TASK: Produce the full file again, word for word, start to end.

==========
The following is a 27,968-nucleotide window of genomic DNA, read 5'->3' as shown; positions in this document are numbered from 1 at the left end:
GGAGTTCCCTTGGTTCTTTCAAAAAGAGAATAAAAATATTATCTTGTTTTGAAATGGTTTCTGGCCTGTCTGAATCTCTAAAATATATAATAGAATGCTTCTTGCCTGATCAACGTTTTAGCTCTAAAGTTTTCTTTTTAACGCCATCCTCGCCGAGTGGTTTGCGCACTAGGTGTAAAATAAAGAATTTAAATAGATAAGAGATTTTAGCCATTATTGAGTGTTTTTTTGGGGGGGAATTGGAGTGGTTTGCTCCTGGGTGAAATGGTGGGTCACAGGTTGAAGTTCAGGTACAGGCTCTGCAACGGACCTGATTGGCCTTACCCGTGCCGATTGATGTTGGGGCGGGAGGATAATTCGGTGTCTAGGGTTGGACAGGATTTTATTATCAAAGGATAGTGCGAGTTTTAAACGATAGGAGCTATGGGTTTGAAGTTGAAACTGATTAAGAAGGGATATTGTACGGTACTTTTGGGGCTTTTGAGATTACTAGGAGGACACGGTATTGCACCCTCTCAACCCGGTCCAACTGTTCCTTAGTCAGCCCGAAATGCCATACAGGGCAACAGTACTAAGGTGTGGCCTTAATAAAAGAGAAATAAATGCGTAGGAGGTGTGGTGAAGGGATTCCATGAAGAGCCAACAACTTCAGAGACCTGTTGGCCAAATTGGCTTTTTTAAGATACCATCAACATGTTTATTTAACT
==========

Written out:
The following is a 27,968-nucleotide window of genomic DNA, read 5'->3' as shown; positions in this document are numbered from 1 at the left end:
GGAGTTCCCTTGGTTCTTTCAAAAAGAGAATAAAAATATTATCTTGTTTTGAAATGGTTTCTGGCCTGTCTGAATCTCTAAAATATATAATAGAATGCTTCTTGCCTGATCAACGTTTTAGCTCTAAAGTTTTCTTTTTAACGCCATCCTCGCCGAGTGGTTTGCGCACTAGGTGTAAAATAAAGAATTTAAATAGATAAGAGATTTTAGCCATTATTGAGTGTTTTTTTGGGGGGGAATTGGAGTGGTTTGCTCCTGGGTGAAATGGTGGGTCACAGGTTGAAGTTCAGGTACAGGCTCTGCAACGGACCTGATTGGCCTTACCCGTGCCGATTGATGTTGGGGCGGGAGGATAATTCGGTGTCTAGGGTTGGACAGGATTTTATTATCAAAGGATAGTGCGAGTTTTAAACGATAGGAGCTATGGGTTTGAAGTTGAAACTGATTAAGAAGGGATATTGTACGGTACTTTTGGGGCTTTTGAGATTACTAGGAGGACACGGTATTGCACCCTCTCAACCCGGTCCAACTGTTCCTTAGTCAGCCCGAAATGCCATACAGGGCAACAGTACTAAGGTGTGGCCTTAATAAAAGAGAAATAAATGCGTAGGAGGTGTGGTGAAGGGATTCCATGAAGAGCCAACAACTTCAGAGACCTGTTGGCCAAATTGGCTTTTTTAAGATACCATCAACATGTTTATTTAACT